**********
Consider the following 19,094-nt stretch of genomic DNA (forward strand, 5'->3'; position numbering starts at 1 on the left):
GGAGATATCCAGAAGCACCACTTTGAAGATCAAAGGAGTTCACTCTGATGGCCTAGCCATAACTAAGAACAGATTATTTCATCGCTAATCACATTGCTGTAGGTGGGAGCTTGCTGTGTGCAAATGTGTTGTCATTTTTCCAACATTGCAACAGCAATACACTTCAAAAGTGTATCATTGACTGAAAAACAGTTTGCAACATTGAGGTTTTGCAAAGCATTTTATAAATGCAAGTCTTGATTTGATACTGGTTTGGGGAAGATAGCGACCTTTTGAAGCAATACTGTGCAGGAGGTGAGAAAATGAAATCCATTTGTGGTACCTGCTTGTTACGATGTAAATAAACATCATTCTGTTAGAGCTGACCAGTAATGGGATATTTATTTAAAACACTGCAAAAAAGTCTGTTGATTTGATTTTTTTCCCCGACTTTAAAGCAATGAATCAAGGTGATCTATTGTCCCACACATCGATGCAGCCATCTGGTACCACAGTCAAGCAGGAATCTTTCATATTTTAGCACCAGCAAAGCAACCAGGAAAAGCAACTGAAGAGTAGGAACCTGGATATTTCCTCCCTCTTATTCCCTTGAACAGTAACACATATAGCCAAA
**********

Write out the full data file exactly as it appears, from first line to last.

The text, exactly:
Consider the following 19,094-nt stretch of genomic DNA (forward strand, 5'->3'; position numbering starts at 1 on the left):
GGAGATATCCAGAAGCACCACTTTGAAGATCAAAGGAGTTCACTCTGATGGCCTAGCCATAACTAAGAACAGATTATTTCATCGCTAATCACATTGCTGTAGGTGGGAGCTTGCTGTGTGCAAATGTGTTGTCATTTTTCCAACATTGCAACAGCAATACACTTCAAAAGTGTATCATTGACTGAAAAACAGTTTGCAACATTGAGGTTTTGCAAAGCATTTTATAAATGCAAGTCTTGATTTGATACTGGTTTGGGGAAGATAGCGACCTTTTGAAGCAATACTGTGCAGGAGGTGAGAAAATGAAATCCATTTGTGGTACCTGCTTGTTACGATGTAAATAAACATCATTCTGTTAGAGCTGACCAGTAATGGGATATTTATTTAAAACACTGCAAAAAAGTCTGTTGATTTGATTTTTTTCCCCGACTTTAAAGCAATGAATCAAGGTGATCTATTGTCCCACACATCGATGCAGCCATCTGGTACCACAGTCAAGCAGGAATCTTTCATATTTTAGCACCAGCAAAGCAACCAGGAAAAGCAACTGAAGAGTAGGAACCTGGATATTTCCTCCCTCTTATTCCCTTGAACAGTAACACATATAGCCAAA